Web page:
Friends warned Stephanie and Camron Dodenhoff against living in the Liberty Park neighborhood north of downtown Medford.
“People said, ‘You’re moving to the swamp,” says Camron, 28.
The neighborhood, roughly bounded by McAndrews Road, Jackson Street, Central Avenue and Interstate 5, is one of the poorest in Medford: 91 percent of the residents are low-income, unemployment hovers around 16 percent and a third of the people moved in within the past year.
“It was a little bit of a culture shock,” says Stephanie, 26, who previously lived in north Jackson County. The couple moved into the neighborhood two months ago with their two children.
Like other residents, the Dodenhoffs found troublesome issues, including drug houses on many streets, but they and their neighbors watch out for each other, they say.
They say they welcome a recent proposal by Kids Unlimited, a nonprofit youth center in the area, and Purpose Built Communities, an Atlanta-based organization with backers such as billionaire investor Warren Buffett, to revitalize the neighborhood and possibly other areas in west Medford.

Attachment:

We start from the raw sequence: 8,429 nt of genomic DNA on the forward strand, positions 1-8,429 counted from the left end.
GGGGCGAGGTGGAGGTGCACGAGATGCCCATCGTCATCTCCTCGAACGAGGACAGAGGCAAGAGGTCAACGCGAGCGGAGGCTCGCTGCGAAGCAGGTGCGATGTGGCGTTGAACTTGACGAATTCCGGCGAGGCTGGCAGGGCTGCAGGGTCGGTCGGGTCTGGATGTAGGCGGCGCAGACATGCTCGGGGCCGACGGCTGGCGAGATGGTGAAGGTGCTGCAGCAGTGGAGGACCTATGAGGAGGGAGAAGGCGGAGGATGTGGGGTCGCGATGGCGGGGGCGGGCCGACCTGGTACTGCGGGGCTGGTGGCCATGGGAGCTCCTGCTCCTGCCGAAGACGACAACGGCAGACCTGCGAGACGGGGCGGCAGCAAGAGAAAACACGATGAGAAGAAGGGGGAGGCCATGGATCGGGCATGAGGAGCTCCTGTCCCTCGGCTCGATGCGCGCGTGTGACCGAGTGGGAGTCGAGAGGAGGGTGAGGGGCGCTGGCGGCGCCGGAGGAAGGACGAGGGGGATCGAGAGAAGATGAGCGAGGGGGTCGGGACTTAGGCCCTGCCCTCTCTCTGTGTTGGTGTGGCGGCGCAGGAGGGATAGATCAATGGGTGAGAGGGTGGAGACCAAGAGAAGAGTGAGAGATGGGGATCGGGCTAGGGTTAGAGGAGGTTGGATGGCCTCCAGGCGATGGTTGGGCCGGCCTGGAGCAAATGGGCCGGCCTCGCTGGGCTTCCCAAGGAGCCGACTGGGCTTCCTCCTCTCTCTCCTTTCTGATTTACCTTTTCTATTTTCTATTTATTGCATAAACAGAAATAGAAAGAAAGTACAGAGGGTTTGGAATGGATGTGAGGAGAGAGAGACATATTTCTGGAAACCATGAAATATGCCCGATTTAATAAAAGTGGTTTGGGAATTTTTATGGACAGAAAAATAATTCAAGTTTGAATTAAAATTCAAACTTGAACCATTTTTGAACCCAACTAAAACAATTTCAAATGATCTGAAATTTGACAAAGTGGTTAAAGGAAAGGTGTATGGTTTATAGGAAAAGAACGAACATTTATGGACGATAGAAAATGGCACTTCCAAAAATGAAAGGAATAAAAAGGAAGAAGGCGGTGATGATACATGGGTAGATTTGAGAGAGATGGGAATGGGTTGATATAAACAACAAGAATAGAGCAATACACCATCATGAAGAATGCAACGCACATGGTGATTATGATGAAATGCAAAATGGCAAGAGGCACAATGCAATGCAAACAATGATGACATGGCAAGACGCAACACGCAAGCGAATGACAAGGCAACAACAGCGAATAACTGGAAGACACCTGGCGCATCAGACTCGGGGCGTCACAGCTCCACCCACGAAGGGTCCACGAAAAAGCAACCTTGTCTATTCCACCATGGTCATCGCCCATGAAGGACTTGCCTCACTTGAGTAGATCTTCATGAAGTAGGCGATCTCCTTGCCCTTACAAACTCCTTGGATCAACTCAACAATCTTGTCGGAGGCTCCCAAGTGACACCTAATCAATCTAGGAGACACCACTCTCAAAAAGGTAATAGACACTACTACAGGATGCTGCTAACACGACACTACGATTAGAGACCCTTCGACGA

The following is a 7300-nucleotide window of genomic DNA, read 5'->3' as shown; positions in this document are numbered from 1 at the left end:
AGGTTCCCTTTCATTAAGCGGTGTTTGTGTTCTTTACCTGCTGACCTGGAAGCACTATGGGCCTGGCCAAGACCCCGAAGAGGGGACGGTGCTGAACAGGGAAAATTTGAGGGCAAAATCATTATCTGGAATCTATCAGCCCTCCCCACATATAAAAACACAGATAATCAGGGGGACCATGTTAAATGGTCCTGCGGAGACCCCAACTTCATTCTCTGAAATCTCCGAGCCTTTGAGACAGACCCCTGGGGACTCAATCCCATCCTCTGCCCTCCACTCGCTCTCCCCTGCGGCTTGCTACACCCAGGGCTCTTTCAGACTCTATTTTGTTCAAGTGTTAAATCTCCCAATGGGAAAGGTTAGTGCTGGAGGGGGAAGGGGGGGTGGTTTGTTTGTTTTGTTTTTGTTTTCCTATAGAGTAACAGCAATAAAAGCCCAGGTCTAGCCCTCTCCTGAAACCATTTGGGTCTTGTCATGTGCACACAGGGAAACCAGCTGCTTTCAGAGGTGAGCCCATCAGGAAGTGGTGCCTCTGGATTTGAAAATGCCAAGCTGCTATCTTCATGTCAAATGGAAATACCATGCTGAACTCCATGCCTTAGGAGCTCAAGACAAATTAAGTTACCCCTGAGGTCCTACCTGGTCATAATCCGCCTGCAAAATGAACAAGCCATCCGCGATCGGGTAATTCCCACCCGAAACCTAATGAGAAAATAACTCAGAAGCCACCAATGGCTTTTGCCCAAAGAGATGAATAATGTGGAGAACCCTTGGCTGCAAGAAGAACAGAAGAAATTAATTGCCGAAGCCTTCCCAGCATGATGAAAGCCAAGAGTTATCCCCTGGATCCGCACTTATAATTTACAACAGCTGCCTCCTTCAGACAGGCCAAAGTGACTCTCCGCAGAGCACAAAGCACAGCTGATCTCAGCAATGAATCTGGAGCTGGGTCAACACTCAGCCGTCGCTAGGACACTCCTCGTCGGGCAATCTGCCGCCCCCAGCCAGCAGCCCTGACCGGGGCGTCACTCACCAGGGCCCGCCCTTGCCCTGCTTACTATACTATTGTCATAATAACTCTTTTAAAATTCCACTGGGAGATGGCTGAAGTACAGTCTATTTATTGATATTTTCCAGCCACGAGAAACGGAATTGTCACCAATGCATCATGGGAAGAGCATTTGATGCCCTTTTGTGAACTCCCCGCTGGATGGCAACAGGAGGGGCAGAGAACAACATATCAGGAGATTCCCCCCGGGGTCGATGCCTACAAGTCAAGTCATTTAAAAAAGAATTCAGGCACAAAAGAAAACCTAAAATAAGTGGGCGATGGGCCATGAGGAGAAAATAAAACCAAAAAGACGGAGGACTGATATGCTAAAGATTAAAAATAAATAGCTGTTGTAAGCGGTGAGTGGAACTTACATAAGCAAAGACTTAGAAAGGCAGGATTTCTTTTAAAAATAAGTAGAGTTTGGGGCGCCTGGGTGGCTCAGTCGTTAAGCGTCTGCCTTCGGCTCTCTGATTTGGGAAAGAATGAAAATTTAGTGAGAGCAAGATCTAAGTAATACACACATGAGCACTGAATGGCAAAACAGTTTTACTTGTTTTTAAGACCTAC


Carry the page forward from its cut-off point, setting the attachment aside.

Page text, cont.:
Ideas include developing financing to remodel run-down houses, increasing the number of affordable units and finding uses for the many former car dealerships that have sat empty on Riverside and Central avenues since Lithia Motors moved those operations to a central location on Highway 62 starting in 2007.
Purpose Built has fostered local efforts to convert ghettos into safer neighborhoods in 17 other states, and has found revitalization helps improve academic levels at schools, the organization says.
Boundaries of such an effort in Medford haven't been finalized, but they could extend as far west as Columbus Avenue and as far south as Stewart Avenue.
Stephanie says she likes all the proposals she’s heard so far, particularly building more affordable housing and reaching out to residents for input on the improvement efforts.
“I’m all for making it safe for the kiddos,” she says, holding her well-behaved 9-month-old Stella.
“We’re game to interact with the community to do what we need to do,” Camron says.
The Dodenhoffs have a close relationship with their neighbor, Deanna Luther, a 34-year-old mother of two who has lived in the neighborhood for nine years.
“This particular street, we look out for each other,” Luther says.
She, too, is concerned about drug activity and the unwanted traffic to and from drug houses.
“The police need to patrol it more,” Luther says, echoing a sentiment expressed by other neighbors interviewed by the Mail Tribune.